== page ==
This panel specifically focuses on assessing the value of NGS-based clinical testing. While it’s critical to assess the value of NGS, there are many methodological challenges to doing so. This panel discussion pushes the envelope by not only highlighting the challenges, but by suggesting innovative solutions to move the value assessment process forward for precision medicine. The panel will incorporate a wide range of perspectives and topics and case studies – but they all focus on the overarching issue of proposing new methodologies to assess the value of NGS-based technologies in clinical care. The proposals included are not intended only for health economic researchers, but also to other stakeholders including health technology assessment organizations, payers, clinical researchers, diagnostic, biotechnology and pharmaceutical industries.

Topics to be discussed:

  • There is a need to align coverage frameworks and what is defined as “Medical Necessity” with the features of NGS technology.
  • Further adaptation of the coverage framework for NGS and other genomic tests may help to facilitate a better suited assessment of future genomics innovations.
  • There are potential solutions for adapting the coverage framework relevant to NGS .

10:00 Sponsored Presentation (Opportunity Available)

10:30 Coffee Break in the Exhibit Hall with Poster Viewing


Chairperson: Ester Stein, Director, Corporate Reimbursement, Government Affairs, Abbott Laboratories

11:15 Precision Medicine: Advocacy and Lobbying In a Screening Population

Danielle ScelfoDanielle Scelfo, Senior Director, Health Policy and Reimbursement, Hologic

Precision medicine and the promise of liquid biopsy means that we may see a transition in application of our personalized medicine tools from companion diagnostics guiding treatment decisions and monitoring into a screening population. While reimbursement challenges in the companion diagnostic setting is more readily understood, there are a different set of challenges that exist within a screening population and the recommendations that determine coverage and reimbursement. The Affordable Care Act requires insurers to cover all preventative services with a USPSTF rating “A” or “B” without cost sharing. This session will provide an overview of the Task Force Guideline role in establishing screening recommendations and outline key challenges that diagnostics face when under review by the United States Preventative Services Task Force.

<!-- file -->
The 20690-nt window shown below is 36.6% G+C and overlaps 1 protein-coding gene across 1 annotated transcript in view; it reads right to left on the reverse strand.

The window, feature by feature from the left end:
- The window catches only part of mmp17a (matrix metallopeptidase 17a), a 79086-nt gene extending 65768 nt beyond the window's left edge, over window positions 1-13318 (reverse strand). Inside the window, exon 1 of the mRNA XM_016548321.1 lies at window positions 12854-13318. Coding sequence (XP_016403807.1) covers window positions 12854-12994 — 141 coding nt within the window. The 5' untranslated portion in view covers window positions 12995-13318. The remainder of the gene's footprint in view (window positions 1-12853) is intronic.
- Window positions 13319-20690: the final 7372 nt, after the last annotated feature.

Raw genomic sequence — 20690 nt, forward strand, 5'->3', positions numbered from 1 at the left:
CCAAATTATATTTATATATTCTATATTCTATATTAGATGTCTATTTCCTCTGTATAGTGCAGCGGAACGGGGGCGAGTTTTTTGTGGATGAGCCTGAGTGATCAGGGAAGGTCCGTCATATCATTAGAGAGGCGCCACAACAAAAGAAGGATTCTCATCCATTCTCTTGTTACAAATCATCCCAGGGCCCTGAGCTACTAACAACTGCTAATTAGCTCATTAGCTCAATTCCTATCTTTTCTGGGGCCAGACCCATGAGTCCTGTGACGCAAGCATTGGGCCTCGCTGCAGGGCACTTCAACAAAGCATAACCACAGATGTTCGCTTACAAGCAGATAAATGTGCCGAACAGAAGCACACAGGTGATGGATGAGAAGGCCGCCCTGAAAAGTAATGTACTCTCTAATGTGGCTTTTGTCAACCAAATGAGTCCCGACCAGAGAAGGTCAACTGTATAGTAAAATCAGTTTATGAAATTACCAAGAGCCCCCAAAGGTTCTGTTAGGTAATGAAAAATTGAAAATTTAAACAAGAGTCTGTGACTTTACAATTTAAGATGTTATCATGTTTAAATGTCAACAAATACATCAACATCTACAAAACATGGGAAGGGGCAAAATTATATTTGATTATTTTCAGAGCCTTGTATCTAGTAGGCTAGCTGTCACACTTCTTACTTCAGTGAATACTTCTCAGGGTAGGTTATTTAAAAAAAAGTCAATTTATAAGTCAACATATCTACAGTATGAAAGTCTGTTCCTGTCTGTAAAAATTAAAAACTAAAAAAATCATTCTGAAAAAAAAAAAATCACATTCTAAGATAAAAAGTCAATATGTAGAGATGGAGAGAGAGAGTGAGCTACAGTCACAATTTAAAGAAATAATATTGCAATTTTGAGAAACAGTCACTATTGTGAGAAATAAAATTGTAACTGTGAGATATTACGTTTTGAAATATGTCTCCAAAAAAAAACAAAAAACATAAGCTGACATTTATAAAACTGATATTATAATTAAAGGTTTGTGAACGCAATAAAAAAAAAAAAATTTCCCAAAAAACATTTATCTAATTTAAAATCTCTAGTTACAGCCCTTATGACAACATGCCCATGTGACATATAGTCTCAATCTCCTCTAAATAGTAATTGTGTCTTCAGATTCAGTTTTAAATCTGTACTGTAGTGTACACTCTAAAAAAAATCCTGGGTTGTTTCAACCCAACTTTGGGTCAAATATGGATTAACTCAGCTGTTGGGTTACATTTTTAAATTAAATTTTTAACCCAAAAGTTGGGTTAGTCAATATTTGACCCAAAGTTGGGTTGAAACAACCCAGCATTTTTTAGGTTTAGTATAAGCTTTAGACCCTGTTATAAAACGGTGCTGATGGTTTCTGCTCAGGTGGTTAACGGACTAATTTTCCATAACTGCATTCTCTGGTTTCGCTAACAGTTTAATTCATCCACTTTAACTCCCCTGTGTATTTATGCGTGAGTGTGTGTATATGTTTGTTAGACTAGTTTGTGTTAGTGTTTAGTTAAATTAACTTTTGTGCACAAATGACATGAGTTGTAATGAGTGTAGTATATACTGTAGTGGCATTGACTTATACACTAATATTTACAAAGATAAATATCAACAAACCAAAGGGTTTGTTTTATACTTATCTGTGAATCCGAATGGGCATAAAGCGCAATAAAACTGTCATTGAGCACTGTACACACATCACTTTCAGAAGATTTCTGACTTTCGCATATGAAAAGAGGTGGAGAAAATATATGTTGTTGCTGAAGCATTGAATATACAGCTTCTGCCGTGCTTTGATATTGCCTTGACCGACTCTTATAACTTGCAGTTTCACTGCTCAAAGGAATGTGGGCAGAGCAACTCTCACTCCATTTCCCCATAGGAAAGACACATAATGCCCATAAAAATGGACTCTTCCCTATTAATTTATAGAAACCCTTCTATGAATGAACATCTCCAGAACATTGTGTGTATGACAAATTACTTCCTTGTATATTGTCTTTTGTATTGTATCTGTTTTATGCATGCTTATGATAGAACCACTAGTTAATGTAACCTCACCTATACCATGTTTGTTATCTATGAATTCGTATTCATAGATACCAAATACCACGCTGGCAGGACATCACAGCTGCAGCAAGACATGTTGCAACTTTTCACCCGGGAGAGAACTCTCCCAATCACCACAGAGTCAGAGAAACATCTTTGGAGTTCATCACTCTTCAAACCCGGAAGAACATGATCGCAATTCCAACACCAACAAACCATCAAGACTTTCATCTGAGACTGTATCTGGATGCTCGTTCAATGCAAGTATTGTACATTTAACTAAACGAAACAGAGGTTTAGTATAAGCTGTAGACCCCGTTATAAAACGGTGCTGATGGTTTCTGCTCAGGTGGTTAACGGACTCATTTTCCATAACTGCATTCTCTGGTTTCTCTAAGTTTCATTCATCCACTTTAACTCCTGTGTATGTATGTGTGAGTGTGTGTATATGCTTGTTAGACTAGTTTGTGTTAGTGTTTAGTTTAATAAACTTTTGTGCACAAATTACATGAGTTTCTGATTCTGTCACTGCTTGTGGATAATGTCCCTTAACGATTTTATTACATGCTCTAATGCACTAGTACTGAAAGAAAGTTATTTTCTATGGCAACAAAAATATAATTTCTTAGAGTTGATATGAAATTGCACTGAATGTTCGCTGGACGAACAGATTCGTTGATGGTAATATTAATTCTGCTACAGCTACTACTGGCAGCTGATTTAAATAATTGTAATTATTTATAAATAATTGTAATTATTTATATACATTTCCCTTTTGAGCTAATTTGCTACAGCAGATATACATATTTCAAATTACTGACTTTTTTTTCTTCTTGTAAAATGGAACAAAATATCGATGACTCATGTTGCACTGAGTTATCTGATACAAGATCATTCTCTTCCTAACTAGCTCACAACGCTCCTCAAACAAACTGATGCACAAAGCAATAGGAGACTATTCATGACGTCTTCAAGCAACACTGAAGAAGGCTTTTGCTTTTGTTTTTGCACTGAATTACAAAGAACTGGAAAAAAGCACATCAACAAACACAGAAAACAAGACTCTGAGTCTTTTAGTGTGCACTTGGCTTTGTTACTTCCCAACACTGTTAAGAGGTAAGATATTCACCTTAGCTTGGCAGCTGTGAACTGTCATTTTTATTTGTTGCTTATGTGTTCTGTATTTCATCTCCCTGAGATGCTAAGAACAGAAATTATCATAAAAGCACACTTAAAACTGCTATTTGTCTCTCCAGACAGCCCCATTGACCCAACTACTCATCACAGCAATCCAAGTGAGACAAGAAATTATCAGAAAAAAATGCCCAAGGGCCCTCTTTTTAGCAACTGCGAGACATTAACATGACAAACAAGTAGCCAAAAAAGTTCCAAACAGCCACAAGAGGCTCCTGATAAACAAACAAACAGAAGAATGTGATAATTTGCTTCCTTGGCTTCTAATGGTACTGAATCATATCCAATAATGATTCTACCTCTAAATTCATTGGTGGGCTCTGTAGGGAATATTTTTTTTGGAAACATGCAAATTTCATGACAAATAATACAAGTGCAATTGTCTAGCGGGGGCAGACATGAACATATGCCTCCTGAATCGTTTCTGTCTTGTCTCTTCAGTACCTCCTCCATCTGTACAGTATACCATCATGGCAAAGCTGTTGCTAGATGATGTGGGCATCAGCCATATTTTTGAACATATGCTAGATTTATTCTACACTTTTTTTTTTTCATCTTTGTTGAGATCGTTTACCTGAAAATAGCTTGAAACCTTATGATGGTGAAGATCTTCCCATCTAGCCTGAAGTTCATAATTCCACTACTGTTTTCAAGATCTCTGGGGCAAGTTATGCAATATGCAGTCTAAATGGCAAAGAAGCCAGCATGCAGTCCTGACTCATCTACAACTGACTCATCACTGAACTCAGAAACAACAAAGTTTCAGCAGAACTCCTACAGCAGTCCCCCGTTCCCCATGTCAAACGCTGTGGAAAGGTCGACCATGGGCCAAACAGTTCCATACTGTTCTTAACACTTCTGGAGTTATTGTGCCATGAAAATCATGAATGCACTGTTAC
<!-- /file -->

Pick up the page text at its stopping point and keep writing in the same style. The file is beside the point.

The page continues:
11:45 Current and Future Reimbursement Challenges Along the Path to a Digital Revolution in Infectious Disease

Paul Sheives, Medical Director, Diagnostics Lead, Medical Affairs, Roche

Technologies in the detection of pathogens and antimicrobial resistance are rapidly evolving to produce data with greater volume, efficiency, accuracy and utility. From tracking antimicrobial resistance across populations to the ability to use multiplex platforms to detect a myriad of pathogens simultaneously, these innovative, flexible and transformative platforms are marching along the path to a digital revolution in the detection, management and treatment of infectious disease. However, these innovations must mesh with a rigid and slow-changing reimbursement system.

12:15 pm Proprietary Laboratory Analyses: Perspectives Two Years Down the Road – More Questions Than Answer

Lee H. Hilborne, MD, Professor of Pathology and Laboratory Medicine, David Geffen School of Medicine, UCLA, Medical Director, Quest Diagnostics, and Deputy Director for Global Health, RAND Corporation

It has now been two years since the American Medical Association CPT Editorial Panel established the Proprietary Laboratory Analysis (PLA) and the PLA Technical Advisory Group (PLA-TAG). Since its inception, there have been about 100 codes requested by laboratory providers. Although not initially anticipated, CMS has established payment rates on the Clinical Laboratory Fee Schedule for many of the initial PLA Codes. As we discuss new and emerging technologies at this session, it is important to identify the most effective way to be reimbursed for the legitimate services we provide. PLA codes represent the newest and fastest strategy to obtain a CPT/HCPCS code. Although there are limitations, this strategy is essential for some emerging diagnostics, particularly those classified as ADLTs under PAMA.

12:45 Close of Symposium